Hello and welcome to another reading roundup. Again, it’s been a month where I’ve really struggled to focus on reading and blogging. I really should be more ruthless about putting books into my Did Not Finish pile. I spent too much of the month plodding through books which really weren’t doing anything for me.
[book-info]With regards to Yellow Brick War by Danielle Paige, I’ll be perfectly honest and say that my opinion and rating is heavily influenced by my – mistaken – impression that this was the final book in the Dorothy Must Die series. This is a series involving an updating and reimagining of the world of L Frank Baum’s Wizard of Oz. I had been expecting, and looking forward to, resolution to the plot points introduced in Dorothy Must Die and The Wicked Will Rise. So coming towards the end of the book when I realised there were no resolutions coming, I felt annoyed and frustrated. My own fault, I freely admit it. Had I known there was one more book to come, I could have better appreciated the continued excellent worldbuilding and character development in Yellow Brick War. I will certainly read the conclusion when it comes out. I look forward to reading the conclusion of Amy’s story.
I gave Yellow Brick War three stars out of five.
[book-info number=1]A Study in Charlotte by Brittany Cavallaro is one I should probably have consigned to the Did Not Finish pile much sooner than I did. The concept sounded fascinating. In Cavallaro’s world Sherlock Holmes and Doctor Watson were real and their modern day teen descendants Charlotte Holmes and Jamie Watson meet up at an exclusive boarding school to solve mysteries. It’s clear that a significant effort was made to reflect the personalities of Holmes and Watson in a modern day setting and to some extent it succeeded. What completely turned me off this book is that the author introduced sexual tension between Holmes and Watson. With that partnership it is a meeting of minds, not bodies and I personally lost all interest in the story after that. That is a personal opinion and your mileage may vary.
A Study in Charlotte rated barely two stars out of five on my scale.
[book-info number=2]This was my second attempt to read Maggie Stiefvater’s The Raven Boys. The first time I started, I just couldn’t get into it at all. This second attempt was much more successful. It’s clear that this is setting up a series. The book opens with a real bang – Blue is fated to meet and/or kill her one true love within the next year. I definitely want to read how that plays out. There were multiple points introduced that I expect will pay off in later books – I would say Stiefvater is an architect rather than a gardener. I found the characters interesting even if not all of them are immediately likeable – or intended to be so. The type of supernatural events in this book are ones that to me, personally, are very creepy. I will have to take a break and read a cutesy contemporary to clear my mind before I start The Dream Thieves!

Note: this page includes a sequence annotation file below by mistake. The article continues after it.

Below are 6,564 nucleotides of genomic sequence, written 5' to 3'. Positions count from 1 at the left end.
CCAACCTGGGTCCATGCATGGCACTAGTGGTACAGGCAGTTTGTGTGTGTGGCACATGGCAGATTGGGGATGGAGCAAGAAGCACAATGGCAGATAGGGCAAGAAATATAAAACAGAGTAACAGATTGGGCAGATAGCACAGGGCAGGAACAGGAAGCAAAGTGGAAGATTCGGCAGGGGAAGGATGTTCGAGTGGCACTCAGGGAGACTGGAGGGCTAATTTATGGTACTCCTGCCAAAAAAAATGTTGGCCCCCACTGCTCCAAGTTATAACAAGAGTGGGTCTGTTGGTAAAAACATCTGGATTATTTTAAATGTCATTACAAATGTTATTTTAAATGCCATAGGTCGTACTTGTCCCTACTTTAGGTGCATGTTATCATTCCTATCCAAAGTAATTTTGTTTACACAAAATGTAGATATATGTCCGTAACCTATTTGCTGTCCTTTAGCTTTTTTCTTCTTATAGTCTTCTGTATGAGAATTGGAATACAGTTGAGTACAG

I gave The Raven Boys four stars out of five.
[book-info number=3]Fire Touched is the ninth book in Patricia Briggs’ Mercy Thompson series. I must admit I wasn’t overly excited about reading it. I like Mercy and the rest of her allies; I just feel after nine books her story has pretty much come to an end. I’ve felt that way for the last couple of books. It’s like a long established, high quality TV procedural. You pretty much know what you are going to get going into it, but you still enjoy it. I keep saying I’m not going to read any more, yet I still do and still enjoy them.
I gave Fire Touched three and a half stars out of five.
In other news, I’m beginning to get excited about Book Expo of America, BEA, in Chicago in May. This will be my first time there, so if any of you old hats could give me some tips that would be very much appreciated.
Upcoming releases in April
There are two books coming out in April about which I’m rather excited.
The first of these is Every Heart a Doorway by Seanan McGuire. This is a young adult fantasy and I was drawn to it by the concept; what happens to young people like Alice or Dorothy when they return home from Wonderland or Oz? How do they adapt? Every Heart a Doorway is released on April 5th and I’ve preordered it in Kindle format.
The second is Eligible, the next in the Austen Project series of modern retellings of Jane Austen classics. Eligible is the adaptation of Pride and Prejudice and is written by Curtis Sittenfeld. There is a sneak peek of the audiobook available on SoundCloud, which sounds fantastic. I have preordered the book in audiobook format based on this snippet. That’s not to say I don’t have my concerns. The Austen project adaptations have ranged from the bland and uninspired (Emma, Sense and Sensibility) to the very, very good (Northanger Abbey). Pride and Prejudice is probably the best known – and most adapted – of Austen’s works and Eligible has a lot of work ahead of it to compare to the superb Lizzie Bennet Diaries YouTube series. I am intrigued that Sittenfeld has moved the story to Cincinnati and aged up our protagonists to nearly 40, giving a more modern pressure point for Lizzie and Jane to look for a husband. It could well work, and from the snippet I am cautiously optimistic. Eligible is released on April 26th.
Have a good week and will review more books soon.